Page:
The past year has seen a number of outstanding publications that will be of interest to those who preach and teach:


This has truly been the year of the study Bible with the release of a number of significant new study Bibles, the updating of several standard ones and the reprinting of some key historical Bibles.

The two most significant new study Bibles released this year are the ESV Study Bible (Crossway) and the NLT Study Bible (Tyndale). Both of these are impressive with in depth study notes which explain the text and other helpful materials such as charts and maps. I wrote some of the notes for the ESV Study Bible so I am not a disinterested third party. I am impressed though by the work of the other contributors as I have seen them. In addition to providing background and explanation, the study notes aim to comment on key points of doctrine and how certain verses speak to the claims of other religions. The NLT Study Bible also has in depth notes and well done introductions. The "master timeline" at the front of the Bible is a helpful tool. Both study Bibles have contributions from some of the most respected evangelical scholars. These will be very helpful study tools and are the most significant study Bibles published this year.

Some of the most popular study Bibles of previous years have also been updated. The NIV Study Bible (Zondervan) has been released in a "2008 Update" edition with updated of notes, new maps and charts, and a major new Topical Index. The Life Application Study Bible (Tyndale) has also been released in an updated edition with additional notes and charts. The NKJV Study Bible: Second Edition (Nelson), has been released with a CD-Rom from Libronix with the NKJV text. I have also read about the New Oxford Annotated Study Bible (3rd Augmented Edition; NRSV: Oxford) though I have not seen it. The Discipleship Study Bible: New Revised Standard Version Including Apocrypha (WJK) has also been released. This study Bible admirably seeks to combine content notes and application notes, but the strongly critical position of the notes makes them less useful in my opinion.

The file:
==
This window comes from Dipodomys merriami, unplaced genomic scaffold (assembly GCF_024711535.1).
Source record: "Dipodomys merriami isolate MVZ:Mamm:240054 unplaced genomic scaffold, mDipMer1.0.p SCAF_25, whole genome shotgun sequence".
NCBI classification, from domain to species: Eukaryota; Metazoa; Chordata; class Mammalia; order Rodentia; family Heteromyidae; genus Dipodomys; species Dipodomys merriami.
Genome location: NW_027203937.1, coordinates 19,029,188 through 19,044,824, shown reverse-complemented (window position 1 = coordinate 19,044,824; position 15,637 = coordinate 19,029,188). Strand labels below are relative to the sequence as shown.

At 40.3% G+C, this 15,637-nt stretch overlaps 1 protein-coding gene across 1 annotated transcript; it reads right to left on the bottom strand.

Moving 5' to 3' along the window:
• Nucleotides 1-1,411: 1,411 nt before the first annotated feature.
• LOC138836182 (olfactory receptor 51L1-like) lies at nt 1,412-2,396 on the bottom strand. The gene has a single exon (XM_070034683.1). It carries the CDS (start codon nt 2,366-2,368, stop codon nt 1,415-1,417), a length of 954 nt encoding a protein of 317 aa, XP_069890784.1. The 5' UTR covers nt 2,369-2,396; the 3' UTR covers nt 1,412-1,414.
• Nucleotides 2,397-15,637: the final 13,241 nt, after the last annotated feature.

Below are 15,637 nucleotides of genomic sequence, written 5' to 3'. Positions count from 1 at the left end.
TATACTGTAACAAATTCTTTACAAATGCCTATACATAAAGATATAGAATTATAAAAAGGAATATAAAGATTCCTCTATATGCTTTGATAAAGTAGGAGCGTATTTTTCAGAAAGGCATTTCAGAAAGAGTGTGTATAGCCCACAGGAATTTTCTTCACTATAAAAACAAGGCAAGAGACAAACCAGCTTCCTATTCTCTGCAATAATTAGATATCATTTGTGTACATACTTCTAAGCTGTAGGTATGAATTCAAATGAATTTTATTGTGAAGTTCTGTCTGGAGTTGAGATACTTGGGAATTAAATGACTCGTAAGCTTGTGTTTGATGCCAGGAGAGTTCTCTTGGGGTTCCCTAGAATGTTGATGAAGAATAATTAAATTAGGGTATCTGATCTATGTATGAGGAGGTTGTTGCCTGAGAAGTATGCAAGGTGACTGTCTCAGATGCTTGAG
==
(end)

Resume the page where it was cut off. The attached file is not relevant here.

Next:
The most interesting niche study Bible this year is The Orthodox Study Bible: Ancient Christianity Speaks to Today's World (Nelson). It is the first full-length Orthodox study Bible in English including a new translation of the Old Testament from the Septuagint (since that is the version of the OT used by the Orthodox) and study notes written by leading theologians of the Orthodox Church. I found the OT section the most stimulating since you have here a translation of the Septuagint (Greek) text instead of the Hebrew Masoretic text as found in our standard Bibles. The differences are intriguing and the notes commonly point out such differences. The notes often provide quotes from early church fathers. I think this will be a useful tool for pastors because the notes are theologically focused, thus aiming at the overall meaning of the text, and the historical quotes are helpful. While there are things I disagree with, I found this study Bible stimulating.